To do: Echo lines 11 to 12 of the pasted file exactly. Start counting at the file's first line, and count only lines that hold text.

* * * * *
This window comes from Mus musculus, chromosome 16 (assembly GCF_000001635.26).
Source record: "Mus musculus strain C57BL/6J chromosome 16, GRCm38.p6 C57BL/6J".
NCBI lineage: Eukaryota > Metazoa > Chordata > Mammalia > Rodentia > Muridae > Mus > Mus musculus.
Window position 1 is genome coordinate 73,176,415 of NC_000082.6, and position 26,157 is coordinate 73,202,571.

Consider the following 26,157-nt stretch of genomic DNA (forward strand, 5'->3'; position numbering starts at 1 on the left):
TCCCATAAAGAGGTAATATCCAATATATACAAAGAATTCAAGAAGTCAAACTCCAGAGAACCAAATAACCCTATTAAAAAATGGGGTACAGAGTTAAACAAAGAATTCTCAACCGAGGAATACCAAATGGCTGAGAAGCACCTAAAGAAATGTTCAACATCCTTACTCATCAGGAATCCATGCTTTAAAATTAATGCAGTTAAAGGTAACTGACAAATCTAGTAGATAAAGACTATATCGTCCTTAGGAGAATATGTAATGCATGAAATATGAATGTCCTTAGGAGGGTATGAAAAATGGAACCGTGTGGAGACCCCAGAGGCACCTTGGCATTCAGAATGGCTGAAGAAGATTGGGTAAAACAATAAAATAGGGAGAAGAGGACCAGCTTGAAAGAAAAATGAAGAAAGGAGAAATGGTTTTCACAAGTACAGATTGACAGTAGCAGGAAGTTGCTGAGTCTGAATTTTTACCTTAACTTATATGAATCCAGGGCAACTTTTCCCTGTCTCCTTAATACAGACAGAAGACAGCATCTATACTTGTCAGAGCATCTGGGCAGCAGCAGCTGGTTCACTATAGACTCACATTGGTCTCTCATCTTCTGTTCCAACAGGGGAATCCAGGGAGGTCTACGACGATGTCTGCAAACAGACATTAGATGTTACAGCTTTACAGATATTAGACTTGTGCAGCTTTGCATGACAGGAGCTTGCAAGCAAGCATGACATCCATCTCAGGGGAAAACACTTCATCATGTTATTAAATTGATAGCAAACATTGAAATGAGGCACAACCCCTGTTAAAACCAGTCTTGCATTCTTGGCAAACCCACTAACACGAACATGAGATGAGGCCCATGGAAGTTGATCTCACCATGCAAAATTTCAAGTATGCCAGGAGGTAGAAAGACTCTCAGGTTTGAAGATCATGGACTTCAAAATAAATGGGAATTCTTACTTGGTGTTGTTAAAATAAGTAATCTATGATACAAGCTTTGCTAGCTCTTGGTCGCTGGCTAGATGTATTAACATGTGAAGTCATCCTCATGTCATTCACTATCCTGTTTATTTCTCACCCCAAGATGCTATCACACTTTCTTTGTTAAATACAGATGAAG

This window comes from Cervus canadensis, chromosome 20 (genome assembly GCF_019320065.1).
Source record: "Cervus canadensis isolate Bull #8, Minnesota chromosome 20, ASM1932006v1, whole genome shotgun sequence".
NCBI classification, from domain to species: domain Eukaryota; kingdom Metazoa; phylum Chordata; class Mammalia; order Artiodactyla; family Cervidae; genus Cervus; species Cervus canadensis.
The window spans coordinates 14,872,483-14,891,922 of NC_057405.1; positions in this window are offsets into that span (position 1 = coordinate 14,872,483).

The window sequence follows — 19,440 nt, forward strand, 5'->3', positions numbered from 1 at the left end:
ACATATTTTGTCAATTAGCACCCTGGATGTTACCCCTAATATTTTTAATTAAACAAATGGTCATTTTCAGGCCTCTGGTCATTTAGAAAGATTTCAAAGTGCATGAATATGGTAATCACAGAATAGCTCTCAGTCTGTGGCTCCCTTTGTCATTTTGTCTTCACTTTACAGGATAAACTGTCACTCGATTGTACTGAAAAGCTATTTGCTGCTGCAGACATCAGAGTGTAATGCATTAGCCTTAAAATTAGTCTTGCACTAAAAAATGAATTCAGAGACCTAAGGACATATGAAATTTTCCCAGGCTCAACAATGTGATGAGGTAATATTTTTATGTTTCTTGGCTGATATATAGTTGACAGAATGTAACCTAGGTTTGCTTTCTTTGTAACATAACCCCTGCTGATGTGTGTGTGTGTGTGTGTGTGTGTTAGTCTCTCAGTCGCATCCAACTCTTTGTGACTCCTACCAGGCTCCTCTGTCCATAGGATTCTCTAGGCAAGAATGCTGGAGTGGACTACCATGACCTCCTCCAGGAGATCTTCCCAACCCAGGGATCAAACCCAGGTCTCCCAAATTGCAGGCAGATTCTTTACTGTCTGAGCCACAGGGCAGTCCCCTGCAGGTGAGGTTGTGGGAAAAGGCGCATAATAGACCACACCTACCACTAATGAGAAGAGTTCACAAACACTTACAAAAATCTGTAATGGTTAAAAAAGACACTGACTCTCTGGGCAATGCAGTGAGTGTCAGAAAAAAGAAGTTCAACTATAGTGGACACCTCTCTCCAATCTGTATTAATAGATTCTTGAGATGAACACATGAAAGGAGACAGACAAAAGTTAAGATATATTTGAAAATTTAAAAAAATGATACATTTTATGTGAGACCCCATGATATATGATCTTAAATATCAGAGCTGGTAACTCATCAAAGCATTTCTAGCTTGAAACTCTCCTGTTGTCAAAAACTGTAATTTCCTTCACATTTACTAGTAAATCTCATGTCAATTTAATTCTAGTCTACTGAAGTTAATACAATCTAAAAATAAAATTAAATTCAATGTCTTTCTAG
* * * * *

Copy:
The window sequence follows — 19,440 nt, forward strand, 5'->3', positions numbered from 1 at the left end:
ACATATTTTGTCAATTAGCACCCTGGATGTTACCCCTAATATTTTTAATTAAACAAATGGTCATTTTCAGGCCTCTGGTCATTTAGAAAGATTTCAAAGTGCATGAATATGGTAATCACAGAATAGCTCTCAGTCTGTGGCTCCCTTTGTCATTTTGTCTTCACTTTACAGGATAAACTGTCACTCGATTGTACTGAAAAGCTATTTGCTGCTGCAGACATCAGAGTGTAATGCATTAGCCTTAAAATTAGTCTTGCACTAAAAAATGAATTCAGAGACCTAAGGACATATGAAATTTTCCCAGGCTCAACAATGTGATGAGGTAATATTTTTATGTTTCTTGGCTGATATATAGTTGACAGAATGTAACCTAGGTTTGCTTTCTTTGTAACATAACCCCTGCTGATGTGTGTGTGTGTGTGTGTGTGTGTTAGTCTCTCAGTCGCATCCAACTCTTTGTGACTCCTACCAGGCTCCTCTGTCCATAGGATTCTCTAGGCAAGAATGCTGGAGTGGACTACCATGACCTCCTCCAGGAGATCTTCCCAACCCAGGGATCAAACCCAGGTCTCCCAAATTGCAGGCAGATTCTTTACTGTCTGAGCCACAGGGCAGTCCCCTGCAGGTGAGGTTGTGGGAAAAGGCGCATAATAGACCACACCTACCACTAATGAGAAGAGTTCACAAACACTTACAAAAATCTGTAATGGTTAAAAAAGACACTGACTCTCTGGGCAATGCAGTGAGTGTCAGAAAAAAGAAGTTCAACTATAGTGGACACCTCTCTCCAATCTGTATTAATAGATTCTTGAGATGAACACATGAAAGGAGACAGACAAAAGTTAAGATATATTTGAAAATTTAAAAAAATGATACATTTTATGTGAGACCCCATGATATATGATCTTAAATATCAGAGCTGGTAACTCATCAAAGCATTTCTAGCTTGAAACTCTCCTGTTGTCAAAAACTGTAATTTCCTTCACATTTACTAGTAAATCTCATGTCAATTTAATTCTAGTCTACTGAAGTTAATACAATCTAAAAATAAAATTAAATTCAATGTCTTTCTAG